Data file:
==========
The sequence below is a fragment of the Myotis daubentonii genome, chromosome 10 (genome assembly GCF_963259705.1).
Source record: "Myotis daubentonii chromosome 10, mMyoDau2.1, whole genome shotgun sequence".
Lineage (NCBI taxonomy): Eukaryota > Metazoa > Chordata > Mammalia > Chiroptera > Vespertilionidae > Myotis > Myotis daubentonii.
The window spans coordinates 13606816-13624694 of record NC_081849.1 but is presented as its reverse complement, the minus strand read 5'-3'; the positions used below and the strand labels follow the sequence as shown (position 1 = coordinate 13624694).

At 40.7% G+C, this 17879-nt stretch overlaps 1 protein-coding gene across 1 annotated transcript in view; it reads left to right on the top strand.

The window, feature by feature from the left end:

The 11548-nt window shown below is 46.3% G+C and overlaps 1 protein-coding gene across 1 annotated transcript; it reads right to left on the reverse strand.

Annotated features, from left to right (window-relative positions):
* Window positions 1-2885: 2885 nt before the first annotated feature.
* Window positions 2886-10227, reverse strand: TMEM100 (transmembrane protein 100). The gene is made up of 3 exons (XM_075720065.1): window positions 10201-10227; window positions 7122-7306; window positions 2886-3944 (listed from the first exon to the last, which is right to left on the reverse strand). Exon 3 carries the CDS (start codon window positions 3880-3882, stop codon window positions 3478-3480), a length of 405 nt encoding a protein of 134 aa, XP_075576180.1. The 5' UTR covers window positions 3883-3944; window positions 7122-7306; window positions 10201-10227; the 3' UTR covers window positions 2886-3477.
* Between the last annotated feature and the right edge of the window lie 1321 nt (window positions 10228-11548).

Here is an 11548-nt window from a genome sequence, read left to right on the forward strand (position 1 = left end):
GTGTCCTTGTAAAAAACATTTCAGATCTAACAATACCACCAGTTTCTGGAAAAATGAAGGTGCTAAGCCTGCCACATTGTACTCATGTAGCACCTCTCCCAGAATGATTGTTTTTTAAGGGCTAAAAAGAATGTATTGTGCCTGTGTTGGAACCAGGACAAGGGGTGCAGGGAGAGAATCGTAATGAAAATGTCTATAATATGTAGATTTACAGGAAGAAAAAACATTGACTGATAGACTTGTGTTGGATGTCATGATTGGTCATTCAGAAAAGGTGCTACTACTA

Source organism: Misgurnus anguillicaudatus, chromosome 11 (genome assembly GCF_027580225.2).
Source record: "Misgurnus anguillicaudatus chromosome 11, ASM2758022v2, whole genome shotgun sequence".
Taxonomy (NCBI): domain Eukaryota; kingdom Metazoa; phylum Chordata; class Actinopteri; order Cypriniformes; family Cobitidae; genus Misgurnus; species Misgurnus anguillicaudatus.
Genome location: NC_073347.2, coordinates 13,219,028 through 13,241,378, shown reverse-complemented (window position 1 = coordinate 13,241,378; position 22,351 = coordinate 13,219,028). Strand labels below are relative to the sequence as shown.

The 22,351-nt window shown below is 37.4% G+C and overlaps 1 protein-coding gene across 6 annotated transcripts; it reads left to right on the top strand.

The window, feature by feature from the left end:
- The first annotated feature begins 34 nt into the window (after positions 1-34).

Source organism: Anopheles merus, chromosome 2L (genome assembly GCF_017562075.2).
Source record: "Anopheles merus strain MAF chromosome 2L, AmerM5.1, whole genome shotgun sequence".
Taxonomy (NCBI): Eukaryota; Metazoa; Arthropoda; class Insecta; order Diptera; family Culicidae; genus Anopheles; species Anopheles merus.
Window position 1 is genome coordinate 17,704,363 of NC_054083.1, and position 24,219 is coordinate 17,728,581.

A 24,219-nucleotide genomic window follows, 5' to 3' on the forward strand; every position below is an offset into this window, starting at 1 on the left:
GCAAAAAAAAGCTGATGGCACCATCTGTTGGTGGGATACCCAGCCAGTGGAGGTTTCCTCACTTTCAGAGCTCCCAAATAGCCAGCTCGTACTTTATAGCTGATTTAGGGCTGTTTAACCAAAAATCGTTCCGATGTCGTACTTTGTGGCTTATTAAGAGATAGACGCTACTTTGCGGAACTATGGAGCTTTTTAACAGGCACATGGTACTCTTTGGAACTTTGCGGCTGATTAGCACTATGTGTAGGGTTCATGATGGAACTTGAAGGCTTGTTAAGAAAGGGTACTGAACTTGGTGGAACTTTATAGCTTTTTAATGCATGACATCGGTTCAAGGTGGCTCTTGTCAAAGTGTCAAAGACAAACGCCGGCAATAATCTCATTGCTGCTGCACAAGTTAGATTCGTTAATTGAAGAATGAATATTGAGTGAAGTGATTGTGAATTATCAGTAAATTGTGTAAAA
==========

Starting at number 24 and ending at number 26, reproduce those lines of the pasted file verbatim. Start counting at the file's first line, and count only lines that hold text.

Window position 1 is genome coordinate 17,704,363 of NC_054083.1, and position 24,219 is coordinate 17,728,581.

A 24,219-nucleotide genomic window follows, 5' to 3' on the forward strand; every position below is an offset into this window, starting at 1 on the left:
GCAAAAAAAAGCTGATGGCACCATCTGTTGGTGGGATACCCAGCCAGTGGAGGTTTCCTCACTTTCAGAGCTCCCAAATAGCCAGCTCGTACTTTATAGCTGATTTAGGGCTGTTTAACCAAAAATCGTTCCGATGTCGTACTTTGTGGCTTATTAAGAGATAGACGCTACTTTGCGGAACTATGGAGCTTTTTAACAGGCACATGGTACTCTTTGGAACTTTGCGGCTGATTAGCACTATGTGTAGGGTTCATGATGGAACTTGAAGGCTTGTTAAGAAAGGGTACTGAACTTGGTGGAACTTTATAGCTTTTTAATGCATGACATCGGTTCAAGGTGGCTCTTGTCAAAGTGTCAAAGACAAACGCCGGCAATAATCTCATTGCTGCTGCACAAGTTAGATTCGTTAATTGAAGAATGAATATTGAGTGAAGTGATTGTGAATTATCAGTAAATTGTGTAAAA